EEOC’s Pay Data Grab a New Reality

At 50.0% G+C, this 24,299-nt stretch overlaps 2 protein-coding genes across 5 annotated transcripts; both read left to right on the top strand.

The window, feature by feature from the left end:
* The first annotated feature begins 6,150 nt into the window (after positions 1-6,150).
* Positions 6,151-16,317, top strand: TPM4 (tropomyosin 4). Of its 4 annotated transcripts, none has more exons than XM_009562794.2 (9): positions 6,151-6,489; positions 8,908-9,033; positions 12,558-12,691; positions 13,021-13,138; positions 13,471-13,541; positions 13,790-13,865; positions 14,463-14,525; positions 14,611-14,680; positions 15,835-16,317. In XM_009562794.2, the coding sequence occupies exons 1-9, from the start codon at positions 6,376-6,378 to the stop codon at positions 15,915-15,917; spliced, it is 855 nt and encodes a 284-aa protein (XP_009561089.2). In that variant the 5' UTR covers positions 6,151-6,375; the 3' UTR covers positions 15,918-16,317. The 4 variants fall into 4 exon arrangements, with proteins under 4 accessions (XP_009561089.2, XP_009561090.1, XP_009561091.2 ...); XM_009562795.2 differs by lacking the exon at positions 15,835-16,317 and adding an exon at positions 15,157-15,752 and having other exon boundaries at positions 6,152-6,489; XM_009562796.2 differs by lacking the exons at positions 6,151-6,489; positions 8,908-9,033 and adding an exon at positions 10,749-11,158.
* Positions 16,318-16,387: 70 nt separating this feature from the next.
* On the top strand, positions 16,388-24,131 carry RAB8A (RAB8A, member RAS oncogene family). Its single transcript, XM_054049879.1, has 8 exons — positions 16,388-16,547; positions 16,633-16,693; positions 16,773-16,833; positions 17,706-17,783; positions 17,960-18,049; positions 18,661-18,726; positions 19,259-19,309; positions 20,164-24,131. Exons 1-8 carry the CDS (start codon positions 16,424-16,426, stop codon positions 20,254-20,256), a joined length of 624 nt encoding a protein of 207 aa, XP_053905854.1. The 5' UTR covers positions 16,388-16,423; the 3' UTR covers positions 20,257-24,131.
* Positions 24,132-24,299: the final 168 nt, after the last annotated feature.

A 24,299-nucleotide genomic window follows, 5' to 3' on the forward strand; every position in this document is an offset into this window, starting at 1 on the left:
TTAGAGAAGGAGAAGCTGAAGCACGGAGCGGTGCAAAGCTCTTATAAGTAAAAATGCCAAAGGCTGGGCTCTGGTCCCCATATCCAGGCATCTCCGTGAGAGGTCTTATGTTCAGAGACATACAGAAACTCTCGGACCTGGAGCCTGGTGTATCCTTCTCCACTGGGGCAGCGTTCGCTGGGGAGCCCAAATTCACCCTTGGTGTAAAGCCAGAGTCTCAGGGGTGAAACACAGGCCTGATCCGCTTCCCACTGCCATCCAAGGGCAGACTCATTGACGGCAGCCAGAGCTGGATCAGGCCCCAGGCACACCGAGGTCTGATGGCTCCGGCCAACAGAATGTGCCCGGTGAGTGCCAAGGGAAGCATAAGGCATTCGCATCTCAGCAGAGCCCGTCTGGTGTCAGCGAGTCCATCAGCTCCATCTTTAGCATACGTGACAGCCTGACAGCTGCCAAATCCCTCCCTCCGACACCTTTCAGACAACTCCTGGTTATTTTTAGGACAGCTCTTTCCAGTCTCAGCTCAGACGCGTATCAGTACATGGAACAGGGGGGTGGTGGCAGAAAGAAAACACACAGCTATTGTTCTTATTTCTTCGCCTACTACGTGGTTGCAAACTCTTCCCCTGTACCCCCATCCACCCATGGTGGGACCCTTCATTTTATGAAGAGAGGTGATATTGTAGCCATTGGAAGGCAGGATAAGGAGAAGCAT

Today the EEOC announced that starting in March 2018 the new EEO-1 Report will be put into place, and they will begin collecting pay data from employers. The agency has encountered tremendous push back from Senators and corporations across the country that have provided testimony and voiced concerns regarding how EEOC will use and protect the data that they collect. EEOC has failed to satisfy and alleviate employers concerns, leaving many to believe that EEOC’s data collection tool, and subsequent use of the pay data collected, will be flawed resulting in the generation of false positive analysis, leading to the scrutiny of employers pay practices.The EEOC has also shown total disregard for the results of the National Research Council’s study “Collecting Compensation Data From Employers”, a commissioned study that the EEOC requested following a recommendation from a White House Task Force. The results of this study recommend that EEOC should have a clear plan on how the data will be used, how to test the quality of the data, how it will be used to identify unlawful pay discrimination, the burden that will be placed on respondents, how the data will be protected from cyber attacks, as well as protecting the data from freedom of information act requests. The EEOC has ignored the recommendations and concerns from the National Research Council’s study and they have also ignored their responsibilities under the Paperwork Reduction Act.Respondents are now left with no clear guidance on how the EEOC’s collection of pay data will be used or how their pay data will be protected. The collection of aggregated pay data by EEOC will not help identify illegal pay discrimination because it does not take into account the many different factors that affect pay, the result of which will produce “false positive” or “false negative” analyses regarding gender wage bias.CRI recommends that employers begin preparing for the March 31, 2018 EEO-1 report submission by creating an action plan that will start with, IT staff, payroll system vendors and HRIS vendors in order to ensure that the gathering and of data between systems can be reconciled. Employers should also budget for additional staff and resources to ensure a system is in place and that funds are allocated to assess risk by conducting pay analyses.Contact CRI at email@example.com for assistance.You can read the EEOC’s press release here.